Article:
Today’s victims were JJ, Graham B, and Sue and John B who had returned for another outing after enjoying the last one from Irlam. We started from the small car park at Lindow Common (SJ 833 814) and took a country line past Morley Green towards Oak Farm. Some dampish conditions were encountered. Sue’s olfactory sensors correctly informed her that this was not exactly ‘mud’. Ankle deep in slurry, John B was heard to mutter “the wife’ll kill me!”.
Once past the above obstacle I managed to take the next photo before JJ snatched it for his next ‘road kill pie’.
We came upon this useful sign directing us along the Bollin Valley Way footpath.
We marched off, in accordance with the sign, along Dooley’s Lane, which becomes a narrow track, to the right of JJ and Graham in the following picture. An irate couple harangued us, demanding that we walk on the ‘footpath’, rather than the track, which they claimed was their garden. JJ had encountered them before. An unpleasant pair who spend their days shouting at walkers who deign to use the (public?) track that leads to Shadygrove Cottage. We obliged by not walking on ‘their’ track, though I suspect we had every right to walk along it, and we will next time.
The field paths led inexorably to the magnificent tunnel that guides the River Bollin under Manchester Airport’s second runway. A self-timed photo was attempted, but the lighting unfortunately left us as a silhouette. We forgot to take another picture, so this adjusted version is the best I can manage of today’s motley crew.
It was drizzling outside so we enjoyed a cake break admiring stalactites in the shelter of the tunnel.
We then headed across Altrincham Road and into Styal Woods. Prior to Hurricane Ophelia this Giant Redwood tree stood 300 metres high, towering over the woods. Despite its 50 foot girth, it may not have survived the storm, so this photo may be a collector’s item. (Offers on a postcard, please.)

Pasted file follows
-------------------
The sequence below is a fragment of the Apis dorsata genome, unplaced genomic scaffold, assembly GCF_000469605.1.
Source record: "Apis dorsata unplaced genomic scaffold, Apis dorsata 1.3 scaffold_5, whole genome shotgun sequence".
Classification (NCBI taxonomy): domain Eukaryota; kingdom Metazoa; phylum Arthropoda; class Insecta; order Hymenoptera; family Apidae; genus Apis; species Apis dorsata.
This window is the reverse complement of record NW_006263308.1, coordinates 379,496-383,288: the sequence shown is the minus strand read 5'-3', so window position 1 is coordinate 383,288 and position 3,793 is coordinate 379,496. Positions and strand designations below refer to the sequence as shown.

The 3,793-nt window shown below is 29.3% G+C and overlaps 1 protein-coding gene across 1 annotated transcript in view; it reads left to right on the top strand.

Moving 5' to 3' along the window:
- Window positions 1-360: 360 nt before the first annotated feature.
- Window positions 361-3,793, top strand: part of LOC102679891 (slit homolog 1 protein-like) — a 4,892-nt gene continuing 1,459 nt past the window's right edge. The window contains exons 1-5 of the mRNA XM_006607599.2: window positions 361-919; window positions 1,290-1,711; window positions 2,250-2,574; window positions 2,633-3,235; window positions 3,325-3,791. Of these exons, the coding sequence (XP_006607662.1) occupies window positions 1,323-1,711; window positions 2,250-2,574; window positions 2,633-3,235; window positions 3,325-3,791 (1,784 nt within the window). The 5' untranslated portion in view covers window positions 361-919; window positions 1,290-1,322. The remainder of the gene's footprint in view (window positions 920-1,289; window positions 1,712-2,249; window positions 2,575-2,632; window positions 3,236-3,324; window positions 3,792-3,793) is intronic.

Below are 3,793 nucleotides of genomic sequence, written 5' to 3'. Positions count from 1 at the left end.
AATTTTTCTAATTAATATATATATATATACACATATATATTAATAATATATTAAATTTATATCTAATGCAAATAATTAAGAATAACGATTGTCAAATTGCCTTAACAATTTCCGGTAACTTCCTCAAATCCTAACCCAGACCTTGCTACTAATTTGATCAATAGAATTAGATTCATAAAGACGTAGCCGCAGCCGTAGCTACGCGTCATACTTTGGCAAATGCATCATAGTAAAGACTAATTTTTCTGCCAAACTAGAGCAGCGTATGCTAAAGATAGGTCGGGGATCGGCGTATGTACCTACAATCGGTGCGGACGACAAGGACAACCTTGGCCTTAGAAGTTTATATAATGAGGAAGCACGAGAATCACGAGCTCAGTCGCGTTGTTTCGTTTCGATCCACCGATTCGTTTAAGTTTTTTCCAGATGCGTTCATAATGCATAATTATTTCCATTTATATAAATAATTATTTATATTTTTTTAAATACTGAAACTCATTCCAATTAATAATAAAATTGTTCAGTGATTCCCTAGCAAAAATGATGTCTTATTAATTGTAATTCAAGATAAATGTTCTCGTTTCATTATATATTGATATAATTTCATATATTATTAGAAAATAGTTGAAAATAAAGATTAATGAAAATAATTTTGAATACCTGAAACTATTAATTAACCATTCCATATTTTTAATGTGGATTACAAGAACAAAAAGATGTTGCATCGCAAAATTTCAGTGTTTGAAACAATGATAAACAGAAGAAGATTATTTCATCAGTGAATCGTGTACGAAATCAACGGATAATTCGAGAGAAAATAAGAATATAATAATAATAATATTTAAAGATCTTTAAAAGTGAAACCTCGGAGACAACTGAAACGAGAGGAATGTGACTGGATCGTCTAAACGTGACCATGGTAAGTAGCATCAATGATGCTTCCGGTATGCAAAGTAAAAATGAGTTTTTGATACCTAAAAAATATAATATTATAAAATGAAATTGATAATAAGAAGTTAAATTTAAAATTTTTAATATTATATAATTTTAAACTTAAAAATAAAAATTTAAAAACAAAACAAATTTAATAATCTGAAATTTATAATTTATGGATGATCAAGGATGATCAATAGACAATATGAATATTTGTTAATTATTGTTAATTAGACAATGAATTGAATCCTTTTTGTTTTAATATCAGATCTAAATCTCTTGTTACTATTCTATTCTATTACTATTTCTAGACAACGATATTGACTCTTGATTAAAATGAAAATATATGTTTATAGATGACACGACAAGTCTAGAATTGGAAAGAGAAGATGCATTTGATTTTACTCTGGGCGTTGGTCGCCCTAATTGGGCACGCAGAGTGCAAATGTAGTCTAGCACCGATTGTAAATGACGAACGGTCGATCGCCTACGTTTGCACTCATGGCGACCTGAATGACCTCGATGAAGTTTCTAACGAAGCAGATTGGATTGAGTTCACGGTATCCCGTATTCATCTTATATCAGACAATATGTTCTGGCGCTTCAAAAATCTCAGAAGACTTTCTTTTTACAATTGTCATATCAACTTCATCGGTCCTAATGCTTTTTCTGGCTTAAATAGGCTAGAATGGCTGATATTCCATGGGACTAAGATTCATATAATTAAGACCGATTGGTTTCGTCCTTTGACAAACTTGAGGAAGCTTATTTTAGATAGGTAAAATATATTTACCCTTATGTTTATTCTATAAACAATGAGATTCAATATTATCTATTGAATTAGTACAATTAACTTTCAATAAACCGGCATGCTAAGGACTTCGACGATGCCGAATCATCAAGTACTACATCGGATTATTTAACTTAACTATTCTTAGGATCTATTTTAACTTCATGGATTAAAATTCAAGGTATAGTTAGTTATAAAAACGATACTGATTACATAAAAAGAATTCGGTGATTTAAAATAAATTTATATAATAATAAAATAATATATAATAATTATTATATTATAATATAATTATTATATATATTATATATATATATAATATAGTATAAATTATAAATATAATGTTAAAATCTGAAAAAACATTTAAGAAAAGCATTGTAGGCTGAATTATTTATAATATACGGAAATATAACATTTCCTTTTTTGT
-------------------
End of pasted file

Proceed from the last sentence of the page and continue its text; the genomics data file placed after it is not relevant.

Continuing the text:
After a while, steps led down to Giant’s Castle Bridge (perhaps named after the giant tree above??!)
The River Bollin meanders quietly over a weir just here. This view from the bridge before the hurricane may now have completely changed…
Soon, Sue snatched the camera and ran ahead to take the following two photos before JJ could bag the subject matter for his pie.
“Hang on JJ, you missed these beauties".
Sadly there has been an outbreak of an infectious plant disease, Phytophthora ramorum, in the woods, leading to the need to fell all the larch trees rather than leave them to the mercies of Phytophthora and Ophelia. The area of devastation, not fully reflected in the picture below, will be allowed to regenerate naturally. Expect willowherbs to dominate the scene for a while.
The gardens at Quarry Bank Mill were closed, so we took the high path to join the entrance drive near the new entrance building that wasn’t there last time we visited in March.
A quick coffee all round in the café at the mill provided a short break before the walk beside the Bollin to Twinnies Bridge, then up the hill to the car park at Lindow Common.
An enjoyable and very jolly outing despite a bit of drizzle and slurry – here’s the route – 10.8 km, 120 metres ascent, taking 3 hours including breaks.